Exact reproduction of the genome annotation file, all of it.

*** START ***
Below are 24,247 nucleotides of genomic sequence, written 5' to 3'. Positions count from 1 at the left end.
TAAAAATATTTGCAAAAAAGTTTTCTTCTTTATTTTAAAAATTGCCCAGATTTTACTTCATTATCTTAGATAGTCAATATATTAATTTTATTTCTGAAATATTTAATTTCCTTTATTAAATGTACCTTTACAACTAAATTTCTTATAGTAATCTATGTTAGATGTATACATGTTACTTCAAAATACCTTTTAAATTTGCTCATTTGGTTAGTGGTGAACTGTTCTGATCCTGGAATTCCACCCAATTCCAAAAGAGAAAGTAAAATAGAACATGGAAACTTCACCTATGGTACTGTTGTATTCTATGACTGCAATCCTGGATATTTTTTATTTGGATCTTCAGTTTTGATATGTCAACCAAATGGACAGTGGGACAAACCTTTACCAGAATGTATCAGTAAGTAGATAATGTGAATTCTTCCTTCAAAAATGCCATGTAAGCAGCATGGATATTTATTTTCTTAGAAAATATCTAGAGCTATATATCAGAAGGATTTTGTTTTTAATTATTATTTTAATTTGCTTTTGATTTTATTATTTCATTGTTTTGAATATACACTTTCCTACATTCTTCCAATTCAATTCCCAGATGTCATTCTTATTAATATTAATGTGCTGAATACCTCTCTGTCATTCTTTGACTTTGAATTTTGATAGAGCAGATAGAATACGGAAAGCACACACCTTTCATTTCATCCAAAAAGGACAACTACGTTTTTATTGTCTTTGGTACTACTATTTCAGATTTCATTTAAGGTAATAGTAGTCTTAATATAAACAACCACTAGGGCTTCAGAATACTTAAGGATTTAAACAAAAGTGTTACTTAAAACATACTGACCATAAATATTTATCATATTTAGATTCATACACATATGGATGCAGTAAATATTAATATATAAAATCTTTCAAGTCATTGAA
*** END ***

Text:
Below are 24,247 nucleotides of genomic sequence, written 5' to 3'. Positions count from 1 at the left end.
TAAAAATATTTGCAAAAAAGTTTTCTTCTTTATTTTAAAAATTGCCCAGATTTTACTTCATTATCTTAGATAGTCAATATATTAATTTTATTTCTGAAATATTTAATTTCCTTTATTAAATGTACCTTTACAACTAAATTTCTTATAGTAATCTATGTTAGATGTATACATGTTACTTCAAAATACCTTTTAAATTTGCTCATTTGGTTAGTGGTGAACTGTTCTGATCCTGGAATTCCACCCAATTCCAAAAGAGAAAGTAAAATAGAACATGGAAACTTCACCTATGGTACTGTTGTATTCTATGACTGCAATCCTGGATATTTTTTATTTGGATCTTCAGTTTTGATATGTCAACCAAATGGACAGTGGGACAAACCTTTACCAGAATGTATCAGTAAGTAGATAATGTGAATTCTTCCTTCAAAAATGCCATGTAAGCAGCATGGATATTTATTTTCTTAGAAAATATCTAGAGCTATATATCAGAAGGATTTTGTTTTTAATTATTATTTTAATTTGCTTTTGATTTTATTATTTCATTGTTTTGAATATACACTTTCCTACATTCTTCCAATTCAATTCCCAGATGTCATTCTTATTAATATTAATGTGCTGAATACCTCTCTGTCATTCTTTGACTTTGAATTTTGATAGAGCAGATAGAATACGGAAAGCACACACCTTTCATTTCATCCAAAAAGGACAACTACGTTTTTATTGTCTTTGGTACTACTATTTCAGATTTCATTTAAGGTAATAGTAGTCTTAATATAAACAACCACTAGGGCTTCAGAATACTTAAGGATTTAAACAAAAGTGTTACTTAAAACATACTGACCATAAATATTTATCATATTTAGATTCATACACATATGGATGCAGTAAATATTAATATATAAAATCTTTCAAGTCATTGAA